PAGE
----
Mariners 2012 shortstop competition: Brendan Ryan vs. Munenori Kawasaki

Google: North West Ozzie

I’m just throwing this out there. Brendan Ryan needs to lose 160 pounds before April.

Entering spring training for the Mariners this season, veteran shortstop Brendan Ryan is looking to lose some weight, 165 pounds to be exact.

It isn’t that he has been into eating too many burritos or playing too many video games this offseason.  In fact the weight gain happened virtually overnight as the Mariners picked up an extra short shortstop, Munenori Kawasaki.

The 30 year old Kawasaki is about as physically intimidating as an oopma loompa and is only in camp as a non-roster invitee, but he could bully Ryan out of the starting job if his array of skills proves to be as good as his stats.

Here is a side by side comparison of the two M’s short-stop competitors.




(Per Season Average)
Hits 150.6 84
Stolen Bases 29.4 10.4
Batting Avg. .295 .256
Fielding % .983 .978

So on paper it looks like Ryan should call up Jenny Craig and pack up his bags, but ask any baseball player and they will tell you that numbers lie.

There is something about who a person is that determines if they are a good fit on the field and in the clubhouse.

If I were Eric Wedge I would be looking for a combination of skills and attributes in my starting short stop.

The ideal short stop is part ballerina.

Not that they should wear tights and tutu’s, although that could be a funny thing to make them do through one practice.  When it comes down to it, being a short stop isn’t about the technical skills as much as it is art form.

I good short stop is fluid and agile.

Ryan is good, but in side by side comparisons Ryan seems a bit clunkier in his movement.

Winner: Kawasaki

The ideal short stop is part parkour.

If you are not familiar with the acrobatic running / gymnastic falling stunts known as parkour – be ashamed of yourself and then look it up.  A parkourist is in the business of doing impossible things with their body as they run.

While the ballerina trait is an art, parkour is insanity that leaves your jaw on the floor after the play is over.

While both players are amazing, looking at the film I think one has more has more jaw droppage.

Winner: Ryan

The ideal short stop is part strategist.

Although it may look simply like good reflexes, good shorts stop are not simply intuitive, but they work with the pitchers to sort out which pitches to throw in different situations so that they may place themselves in the best field position for that scenario.

They can’t simply be sheep.

Brendan Ryan vs. Munenori Kawasaki

Ryan is good, but in side by side comparisons Ryan seems a bit clunkier in his movement. - (REUTERS/Mike Cassese)

They need to be generals.

The short stop is also an ideal team leader on the field and in the clubhouse.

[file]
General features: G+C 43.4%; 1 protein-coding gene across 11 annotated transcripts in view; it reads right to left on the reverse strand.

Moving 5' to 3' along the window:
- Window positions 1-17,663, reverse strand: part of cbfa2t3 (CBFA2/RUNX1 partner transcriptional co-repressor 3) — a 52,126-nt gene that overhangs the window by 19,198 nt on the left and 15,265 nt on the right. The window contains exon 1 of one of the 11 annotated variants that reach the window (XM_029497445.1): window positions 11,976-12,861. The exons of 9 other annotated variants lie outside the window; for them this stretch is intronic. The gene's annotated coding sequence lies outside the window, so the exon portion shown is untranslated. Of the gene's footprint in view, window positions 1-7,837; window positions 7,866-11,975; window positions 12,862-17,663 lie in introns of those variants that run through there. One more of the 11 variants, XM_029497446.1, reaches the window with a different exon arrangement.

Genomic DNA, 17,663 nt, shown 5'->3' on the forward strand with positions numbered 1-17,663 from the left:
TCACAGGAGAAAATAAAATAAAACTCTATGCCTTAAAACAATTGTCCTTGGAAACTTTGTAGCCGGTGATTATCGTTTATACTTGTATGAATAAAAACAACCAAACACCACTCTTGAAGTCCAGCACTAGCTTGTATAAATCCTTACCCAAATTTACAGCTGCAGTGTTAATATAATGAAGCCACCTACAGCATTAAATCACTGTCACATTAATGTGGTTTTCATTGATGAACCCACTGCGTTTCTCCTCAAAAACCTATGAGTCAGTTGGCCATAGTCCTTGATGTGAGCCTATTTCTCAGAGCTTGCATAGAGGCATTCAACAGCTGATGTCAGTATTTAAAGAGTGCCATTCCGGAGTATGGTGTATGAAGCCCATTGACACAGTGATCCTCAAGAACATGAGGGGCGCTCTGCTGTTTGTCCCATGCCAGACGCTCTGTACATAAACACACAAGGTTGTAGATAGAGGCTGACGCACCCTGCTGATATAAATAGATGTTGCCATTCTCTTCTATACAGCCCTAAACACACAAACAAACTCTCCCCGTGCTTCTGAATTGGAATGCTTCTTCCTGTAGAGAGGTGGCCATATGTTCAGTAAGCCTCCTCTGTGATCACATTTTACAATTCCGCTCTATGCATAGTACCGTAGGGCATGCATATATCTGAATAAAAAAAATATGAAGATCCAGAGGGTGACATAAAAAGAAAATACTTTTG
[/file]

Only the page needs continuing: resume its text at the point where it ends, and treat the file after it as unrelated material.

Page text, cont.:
Winner: Ryan

The ideal short stop is part Quarterback.

They need a rocket of an arm to play deep in the infield against guys with good wheels.  It does no good to make acrobatic stops if you throw the ball into the stands instead of the first baseman’s glove.

Winner: Ryan

The ideal short stop is part Porsche.

Speed.  Pure and simple speed.

You need 0-60 in 3.2 seconds.  Not 0-60…. sometimes.

With a comparison in stolen bases there really is only one choice.  Maybe Ryan should lay off the burritos after all.

Winner: Kawasaki.

The ideal short stop is a Timex.

That is, they take a lickin’ and keep on tickin’. 

Playing short is physically demanding any many a good man has lost a roster spot because their bodies couldn’t keep up with their aggressive game play.

Winner: Kawasaki.

Seems like it could be a pretty even match up.

Who is your choice M’s fans?


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  • InsiderSteve

    There really isn’t much of a debate regarding the SS position. Just on defensive metrics alone, since ’07 Ryan has shown his worth. His UZR number is a 6.1 (MLB average is 0), his RZR is .839 (MLB average .820), and his RngR is a 3.5. His defense is well above average. If there is a debate, maybe you can make a case on offense, but Kawasaki in also a light hitter. Either way, you have to go with the better defender. In this case it’s Ryan.

  • Baseballlifer9

    You have to be kidding me? While I’ll give the author of this post credit for his unique angle, the substance is a stretch and that is an understatement to say the least. First of all – While Japan has given MLB plenty of quality players, their league is equal to AA, maybe AAA. How can one compare a proven player in MLB vs an inferior Japan Leaguer? Secondly – he wasn’t even that much of a hitter in Japan while Brendan Ryan has been the best defensive SS in MLB for 3 years running and if you look at the cumulative numbers, it isn’t even close.
    I look forward to reading the next post about how there is competition between King Felix and our latest Japanese pitcher for Ace.

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